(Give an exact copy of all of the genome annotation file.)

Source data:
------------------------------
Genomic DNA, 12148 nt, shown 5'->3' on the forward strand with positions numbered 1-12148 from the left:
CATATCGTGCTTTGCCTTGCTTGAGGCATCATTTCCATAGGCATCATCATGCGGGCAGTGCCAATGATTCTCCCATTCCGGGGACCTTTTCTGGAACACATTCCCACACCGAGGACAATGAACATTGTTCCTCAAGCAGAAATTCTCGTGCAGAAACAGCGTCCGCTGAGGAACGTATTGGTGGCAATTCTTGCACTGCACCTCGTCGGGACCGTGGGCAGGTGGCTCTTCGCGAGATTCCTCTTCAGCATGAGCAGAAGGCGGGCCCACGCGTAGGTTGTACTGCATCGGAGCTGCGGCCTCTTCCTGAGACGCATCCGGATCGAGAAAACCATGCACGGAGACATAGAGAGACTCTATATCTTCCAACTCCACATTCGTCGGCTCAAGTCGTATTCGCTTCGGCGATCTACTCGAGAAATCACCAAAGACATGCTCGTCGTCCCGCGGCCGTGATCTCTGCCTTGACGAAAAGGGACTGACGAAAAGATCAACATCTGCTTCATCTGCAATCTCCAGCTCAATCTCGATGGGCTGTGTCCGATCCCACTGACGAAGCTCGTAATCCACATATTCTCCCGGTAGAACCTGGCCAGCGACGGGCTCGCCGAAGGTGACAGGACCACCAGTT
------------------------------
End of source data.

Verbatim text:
Genomic DNA, 12148 nt, shown 5'->3' on the forward strand with positions numbered 1-12148 from the left:
CATATCGTGCTTTGCCTTGCTTGAGGCATCATTTCCATAGGCATCATCATGCGGGCAGTGCCAATGATTCTCCCATTCCGGGGACCTTTTCTGGAACACATTCCCACACCGAGGACAATGAACATTGTTCCTCAAGCAGAAATTCTCGTGCAGAAACAGCGTCCGCTGAGGAACGTATTGGTGGCAATTCTTGCACTGCACCTCGTCGGGACCGTGGGCAGGTGGCTCTTCGCGAGATTCCTCTTCAGCATGAGCAGAAGGCGGGCCCACGCGTAGGTTGTACTGCATCGGAGCTGCGGCCTCTTCCTGAGACGCATCCGGATCGAGAAAACCATGCACGGAGACATAGAGAGACTCTATATCTTCCAACTCCACATTCGTCGGCTCAAGTCGTATTCGCTTCGGCGATCTACTCGAGAAATCACCAAAGACATGCTCGTCGTCCCGCGGCCGTGATCTCTGCCTTGACGAAAAGGGACTGACGAAAAGATCAACATCTGCTTCATCTGCAATCTCCAGCTCAATCTCGATGGGCTGTGTCCGATCCCACTGACGAAGCTCGTAATCCACATATTCTCCCGGTAGAACCTGGCCAGCGACGGGCTCGCCGAAGGTGACAGGACCACCAGTT